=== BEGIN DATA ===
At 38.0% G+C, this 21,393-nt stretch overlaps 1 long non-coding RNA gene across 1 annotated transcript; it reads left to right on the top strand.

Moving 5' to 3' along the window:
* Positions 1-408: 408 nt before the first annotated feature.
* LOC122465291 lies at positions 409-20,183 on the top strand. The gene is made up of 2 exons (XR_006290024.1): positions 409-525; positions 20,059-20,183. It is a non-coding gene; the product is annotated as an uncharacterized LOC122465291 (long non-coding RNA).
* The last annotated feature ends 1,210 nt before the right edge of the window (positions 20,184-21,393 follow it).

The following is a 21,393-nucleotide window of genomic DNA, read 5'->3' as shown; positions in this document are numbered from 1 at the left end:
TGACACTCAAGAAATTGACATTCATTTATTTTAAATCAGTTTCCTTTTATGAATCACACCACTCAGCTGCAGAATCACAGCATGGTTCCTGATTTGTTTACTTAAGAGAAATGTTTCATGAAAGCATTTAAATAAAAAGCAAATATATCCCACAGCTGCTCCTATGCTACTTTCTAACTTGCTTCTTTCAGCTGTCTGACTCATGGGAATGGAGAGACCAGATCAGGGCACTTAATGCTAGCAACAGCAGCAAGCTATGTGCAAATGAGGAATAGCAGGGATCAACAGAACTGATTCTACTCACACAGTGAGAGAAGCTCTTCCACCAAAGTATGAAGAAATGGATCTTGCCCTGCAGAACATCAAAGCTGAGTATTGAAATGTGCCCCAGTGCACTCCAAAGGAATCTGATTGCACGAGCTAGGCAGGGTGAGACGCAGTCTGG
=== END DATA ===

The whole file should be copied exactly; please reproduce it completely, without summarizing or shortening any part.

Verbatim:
At 38.0% G+C, this 21,393-nt stretch overlaps 1 long non-coding RNA gene across 1 annotated transcript; it reads left to right on the top strand.

Moving 5' to 3' along the window:
* Positions 1-408: 408 nt before the first annotated feature.
* LOC122465291 lies at positions 409-20,183 on the top strand. The gene is made up of 2 exons (XR_006290024.1): positions 409-525; positions 20,059-20,183. It is a non-coding gene; the product is annotated as an uncharacterized LOC122465291 (long non-coding RNA).
* The last annotated feature ends 1,210 nt before the right edge of the window (positions 20,184-21,393 follow it).

The following is a 21,393-nucleotide window of genomic DNA, read 5'->3' as shown; positions in this document are numbered from 1 at the left end:
TGACACTCAAGAAATTGACATTCATTTATTTTAAATCAGTTTCCTTTTATGAATCACACCACTCAGCTGCAGAATCACAGCATGGTTCCTGATTTGTTTACTTAAGAGAAATGTTTCATGAAAGCATTTAAATAAAAAGCAAATATATCCCACAGCTGCTCCTATGCTACTTTCTAACTTGCTTCTTTCAGCTGTCTGACTCATGGGAATGGAGAGACCAGATCAGGGCACTTAATGCTAGCAACAGCAGCAAGCTATGTGCAAATGAGGAATAGCAGGGATCAACAGAACTGATTCTACTCACACAGTGAGAGAAGCTCTTCCACCAAAGTATGAAGAAATGGATCTTGCCCTGCAGAACATCAAAGCTGAGTATTGAAATGTGCCCCAGTGCACTCCAAAGGAATCTGATTGCACGAGCTAGGCAGGGTGAGACGCAGTCTGG